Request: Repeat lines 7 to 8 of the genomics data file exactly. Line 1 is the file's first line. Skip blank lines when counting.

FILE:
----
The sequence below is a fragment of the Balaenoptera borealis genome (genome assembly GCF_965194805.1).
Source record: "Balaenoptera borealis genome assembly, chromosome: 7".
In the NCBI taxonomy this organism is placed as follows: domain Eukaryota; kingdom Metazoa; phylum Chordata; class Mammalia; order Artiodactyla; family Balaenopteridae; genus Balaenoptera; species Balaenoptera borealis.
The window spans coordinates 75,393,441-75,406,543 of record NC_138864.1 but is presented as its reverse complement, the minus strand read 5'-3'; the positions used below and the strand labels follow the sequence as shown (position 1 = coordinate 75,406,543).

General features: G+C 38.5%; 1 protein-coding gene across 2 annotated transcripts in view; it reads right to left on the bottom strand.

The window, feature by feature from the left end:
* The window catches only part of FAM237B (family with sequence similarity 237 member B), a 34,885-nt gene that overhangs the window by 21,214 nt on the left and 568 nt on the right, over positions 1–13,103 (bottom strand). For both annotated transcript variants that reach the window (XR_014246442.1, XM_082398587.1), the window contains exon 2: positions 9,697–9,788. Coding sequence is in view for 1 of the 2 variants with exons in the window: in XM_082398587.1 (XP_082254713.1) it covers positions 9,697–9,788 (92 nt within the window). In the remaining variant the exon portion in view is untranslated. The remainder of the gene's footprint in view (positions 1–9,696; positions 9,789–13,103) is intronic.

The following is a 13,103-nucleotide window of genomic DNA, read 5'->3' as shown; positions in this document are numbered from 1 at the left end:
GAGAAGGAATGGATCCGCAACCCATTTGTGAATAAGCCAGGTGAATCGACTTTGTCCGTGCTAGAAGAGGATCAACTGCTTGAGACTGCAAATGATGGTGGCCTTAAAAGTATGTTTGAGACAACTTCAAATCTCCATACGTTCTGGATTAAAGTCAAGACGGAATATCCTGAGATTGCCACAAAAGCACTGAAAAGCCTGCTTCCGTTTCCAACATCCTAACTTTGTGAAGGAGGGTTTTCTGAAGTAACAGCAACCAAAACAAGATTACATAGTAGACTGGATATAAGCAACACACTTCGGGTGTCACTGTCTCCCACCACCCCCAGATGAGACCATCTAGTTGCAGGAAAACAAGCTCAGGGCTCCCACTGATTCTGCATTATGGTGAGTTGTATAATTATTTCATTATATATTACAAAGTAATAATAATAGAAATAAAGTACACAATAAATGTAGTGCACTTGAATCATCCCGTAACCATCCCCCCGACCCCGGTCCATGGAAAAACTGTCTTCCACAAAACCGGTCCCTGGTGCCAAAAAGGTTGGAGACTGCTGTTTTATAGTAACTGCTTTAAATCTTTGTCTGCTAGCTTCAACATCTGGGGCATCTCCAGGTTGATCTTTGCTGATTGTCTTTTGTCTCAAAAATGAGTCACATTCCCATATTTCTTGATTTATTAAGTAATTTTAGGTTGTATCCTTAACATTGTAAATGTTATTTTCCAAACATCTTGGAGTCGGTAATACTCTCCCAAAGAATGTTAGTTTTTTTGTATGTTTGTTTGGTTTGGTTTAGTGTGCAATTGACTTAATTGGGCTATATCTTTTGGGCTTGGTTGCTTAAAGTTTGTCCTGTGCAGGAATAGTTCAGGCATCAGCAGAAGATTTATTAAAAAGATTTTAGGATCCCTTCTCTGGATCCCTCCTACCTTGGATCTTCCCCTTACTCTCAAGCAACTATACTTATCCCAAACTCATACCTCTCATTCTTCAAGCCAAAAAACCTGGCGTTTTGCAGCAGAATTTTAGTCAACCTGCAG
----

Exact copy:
* The window catches only part of FAM237B (family with sequence similarity 237 member B), a 34,885-nt gene that overhangs the window by 21,214 nt on the left and 568 nt on the right, over positions 1–13,103 (bottom strand). For both annotated transcript variants that reach the window (XR_014246442.1, XM_082398587.1), the window contains exon 2: positions 9,697–9,788. Coding sequence is in view for 1 of the 2 variants with exons in the window: in XM_082398587.1 (XP_082254713.1) it covers positions 9,697–9,788 (92 nt within the window). In the remaining variant the exon portion in view is untranslated. The remainder of the gene's footprint in view (positions 1–9,696; positions 9,789–13,103) is intronic.

The following is a 13,103-nucleotide window of genomic DNA, read 5'->3' as shown; positions in this document are numbered from 1 at the left end: